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Why the Recession is Good for the Carbon Offsets Market, but Bad for Sustainability

| Friday March 20th, 2009 | 2 Comments

Governments, corporations, and individuals have increasingly turned to the voluntary carbon market in recent years in an effort to offset their carbon footprint. The market grew to approximately $330 million in 2007 (Reuters). Much of this growth can be attributed to the increased popularity of Corporate Social Responsibility (CSR) and an increased appreciation for social responsibility.
There are two discrete markets for carbon offsets — the compliance market, and the voluntary market. Compliance market demand is driven in large part by regulations that set carbon emissions caps for different entities from companies to governments. Carbon emissions over this cap must be offset by purchasing carbon offsets or face steep fines. But unlike the much larger compliance market, where regulation drives demand, the voluntary market has a larger risk exposure to economic downturns, as the name suggests, it is voluntary.


This is not to say that the compliance market is not affected by the recession — industrial output has fallen significantly resulting in decreased carbon emissions. This translates directly to a decreased demand for offsets, a sell-off of unneeded credits, and thus, depressed prices.

Voluntary carbon credits
, otherwise known as verified emissions reductions, or VERs, represent real carbon emissions-reducing projects from renewable energy such as solar arrays and wind farms to energy efficiency such as co-generation plants and energy-efficient buildings. Many of these projects are implemented in developing countries while their credits are sold in the developed world to take advantage of supply and demand price differentials.
Recessionary Implications
The implications of our current economic slowdown are mixed in the carbon offset markets. While it’s no news that prices and transactions have fallen significantly, there are signs that point to a following boom after the storm. A shakedown in the market resulting from falling prices and decreased demand has buyers demanding higher quality and standards. Far from being an ominous cloud hovering over the carbon offset markets, this recession spells good news in the long run. As the perceived value of offsets rise, expect the voluntary market to boom as the economy stabilizes and begins to recover.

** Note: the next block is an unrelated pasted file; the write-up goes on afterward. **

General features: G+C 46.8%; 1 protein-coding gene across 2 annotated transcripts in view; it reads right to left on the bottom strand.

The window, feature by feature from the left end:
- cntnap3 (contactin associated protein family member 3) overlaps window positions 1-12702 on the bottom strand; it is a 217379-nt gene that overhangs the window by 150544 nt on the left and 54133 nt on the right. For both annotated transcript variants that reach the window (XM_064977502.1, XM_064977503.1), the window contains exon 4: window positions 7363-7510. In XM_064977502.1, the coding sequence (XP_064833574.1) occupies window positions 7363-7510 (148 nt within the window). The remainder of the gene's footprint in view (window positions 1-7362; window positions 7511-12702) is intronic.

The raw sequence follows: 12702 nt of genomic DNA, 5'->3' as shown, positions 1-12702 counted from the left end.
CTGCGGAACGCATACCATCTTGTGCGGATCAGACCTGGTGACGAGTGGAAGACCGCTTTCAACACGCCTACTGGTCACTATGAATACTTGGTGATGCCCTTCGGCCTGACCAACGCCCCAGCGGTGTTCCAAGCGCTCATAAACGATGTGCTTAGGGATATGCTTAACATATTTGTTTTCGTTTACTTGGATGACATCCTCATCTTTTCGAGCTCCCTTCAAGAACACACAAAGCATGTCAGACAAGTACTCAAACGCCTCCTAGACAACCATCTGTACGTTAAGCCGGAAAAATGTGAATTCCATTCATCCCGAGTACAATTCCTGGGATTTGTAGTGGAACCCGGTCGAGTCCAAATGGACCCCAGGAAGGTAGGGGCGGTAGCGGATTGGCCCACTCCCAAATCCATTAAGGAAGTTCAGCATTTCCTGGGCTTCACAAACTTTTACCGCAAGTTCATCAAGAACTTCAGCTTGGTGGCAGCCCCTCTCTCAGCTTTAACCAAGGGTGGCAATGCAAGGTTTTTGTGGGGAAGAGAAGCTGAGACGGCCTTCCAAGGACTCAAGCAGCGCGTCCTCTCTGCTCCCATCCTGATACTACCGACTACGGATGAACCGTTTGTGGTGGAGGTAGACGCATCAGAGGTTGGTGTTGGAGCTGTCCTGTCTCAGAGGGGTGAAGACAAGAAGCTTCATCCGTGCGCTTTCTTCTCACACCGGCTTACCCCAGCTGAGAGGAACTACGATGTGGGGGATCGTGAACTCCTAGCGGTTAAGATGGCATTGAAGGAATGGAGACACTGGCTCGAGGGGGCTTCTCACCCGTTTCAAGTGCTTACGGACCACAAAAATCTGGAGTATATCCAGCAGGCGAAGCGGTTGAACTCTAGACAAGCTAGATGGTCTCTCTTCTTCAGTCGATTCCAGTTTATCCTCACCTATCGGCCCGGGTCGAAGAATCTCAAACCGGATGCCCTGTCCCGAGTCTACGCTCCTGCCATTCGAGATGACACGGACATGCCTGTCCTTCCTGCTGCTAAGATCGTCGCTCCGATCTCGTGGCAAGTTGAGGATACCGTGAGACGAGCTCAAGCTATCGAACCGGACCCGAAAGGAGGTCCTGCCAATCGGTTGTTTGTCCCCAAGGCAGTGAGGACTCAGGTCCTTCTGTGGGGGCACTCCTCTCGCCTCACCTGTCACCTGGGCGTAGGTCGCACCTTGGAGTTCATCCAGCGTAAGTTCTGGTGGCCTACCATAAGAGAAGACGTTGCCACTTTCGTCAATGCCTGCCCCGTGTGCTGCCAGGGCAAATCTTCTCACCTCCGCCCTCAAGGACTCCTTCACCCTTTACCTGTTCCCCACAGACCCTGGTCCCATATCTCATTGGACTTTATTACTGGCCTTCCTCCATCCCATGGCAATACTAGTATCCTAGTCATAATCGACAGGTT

But is a boom in offsets necessarily a “good” thing? Recessionary implications go beyond an increase in perceived value and project quality.
The Larger Picture
Sustainable CSR strategies employ a mix of tactics that begin with decreased carbon emissions through efficiency programs that clean up business processes and end with carbon offset purchases. A dangerous secondary effect of a steep rise in perceived value of carbon offsets is a strategic shift away from efficiency programs in favor of purchasing carbon offsets to deal with the burgeoning global problem of carbon emissions.
Your Judgement Call
Therein lies the problem, offsets should be used only as a last resort after all other options have been exhausted. In my view, it is more sustainable to not create CO2 in the first place than have to go back and clean up your mess. It’s your judgement call, what do you think?
image credit: The New Republic


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  • Dale S

    Well, I think that most voluntary carbon markets only exist in the absence of government regulation – and typically as a precursor to it. The reason is partly as a strategy to get ready for the inevitable regulation and also as a way to comply with foreign markets who might already have tighter regulations.
    So, I’m not sure the decline of voluntary markets is necessarily such a big deal, provided regulation does its job!

  • http://kynamdoan.com/ KyNam Doan

    Dale, Sorry for the late reply. There were some technical issues! Hoping for regulation to do its job is a tall order in my opinion.
    The regulatory system is a powerful, but slow machine and has yet to catch up with the private system (voluntary market). It’s very possible that the low price of oil coupled with attractive value of voluntary market will hinder organic sustainability initiatives in the short to mid-term.
    In the long run, you’re right, it’s no big deal :)